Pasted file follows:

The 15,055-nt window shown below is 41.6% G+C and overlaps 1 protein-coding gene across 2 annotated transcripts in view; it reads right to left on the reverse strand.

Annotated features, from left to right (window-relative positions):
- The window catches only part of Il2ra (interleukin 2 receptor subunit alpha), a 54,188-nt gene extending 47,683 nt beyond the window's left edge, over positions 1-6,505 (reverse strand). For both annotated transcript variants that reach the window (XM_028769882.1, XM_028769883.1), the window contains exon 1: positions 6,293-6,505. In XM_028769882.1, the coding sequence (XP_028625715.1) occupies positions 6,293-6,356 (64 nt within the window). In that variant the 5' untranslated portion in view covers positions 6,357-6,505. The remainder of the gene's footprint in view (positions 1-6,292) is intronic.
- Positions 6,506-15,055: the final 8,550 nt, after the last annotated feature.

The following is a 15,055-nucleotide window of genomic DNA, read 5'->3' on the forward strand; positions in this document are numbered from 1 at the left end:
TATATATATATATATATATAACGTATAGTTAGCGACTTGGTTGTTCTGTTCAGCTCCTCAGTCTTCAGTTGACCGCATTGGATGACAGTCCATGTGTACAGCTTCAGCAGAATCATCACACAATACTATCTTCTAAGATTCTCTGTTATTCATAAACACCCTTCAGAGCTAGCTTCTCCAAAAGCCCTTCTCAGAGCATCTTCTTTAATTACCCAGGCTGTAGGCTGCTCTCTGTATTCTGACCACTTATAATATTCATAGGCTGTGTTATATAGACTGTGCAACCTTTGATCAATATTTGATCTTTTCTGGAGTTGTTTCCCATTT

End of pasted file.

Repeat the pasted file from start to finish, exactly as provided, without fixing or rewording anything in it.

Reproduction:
The 15,055-nt window shown below is 41.6% G+C and overlaps 1 protein-coding gene across 2 annotated transcripts in view; it reads right to left on the reverse strand.

Annotated features, from left to right (window-relative positions):
- The window catches only part of Il2ra (interleukin 2 receptor subunit alpha), a 54,188-nt gene extending 47,683 nt beyond the window's left edge, over positions 1-6,505 (reverse strand). For both annotated transcript variants that reach the window (XM_028769882.1, XM_028769883.1), the window contains exon 1: positions 6,293-6,505. In XM_028769882.1, the coding sequence (XP_028625715.1) occupies positions 6,293-6,356 (64 nt within the window). In that variant the 5' untranslated portion in view covers positions 6,357-6,505. The remainder of the gene's footprint in view (positions 1-6,292) is intronic.
- Positions 6,506-15,055: the final 8,550 nt, after the last annotated feature.

The following is a 15,055-nucleotide window of genomic DNA, read 5'->3' on the forward strand; positions in this document are numbered from 1 at the left end:
TATATATATATATATATATAACGTATAGTTAGCGACTTGGTTGTTCTGTTCAGCTCCTCAGTCTTCAGTTGACCGCATTGGATGACAGTCCATGTGTACAGCTTCAGCAGAATCATCACACAATACTATCTTCTAAGATTCTCTGTTATTCATAAACACCCTTCAGAGCTAGCTTCTCCAAAAGCCCTTCTCAGAGCATCTTCTTTAATTACCCAGGCTGTAGGCTGCTCTCTGTATTCTGACCACTTATAATATTCATAGGCTGTGTTATATAGACTGTGCAACCTTTGATCAATATTTGATCTTTTCTGGAGTTGTTTCCCATTT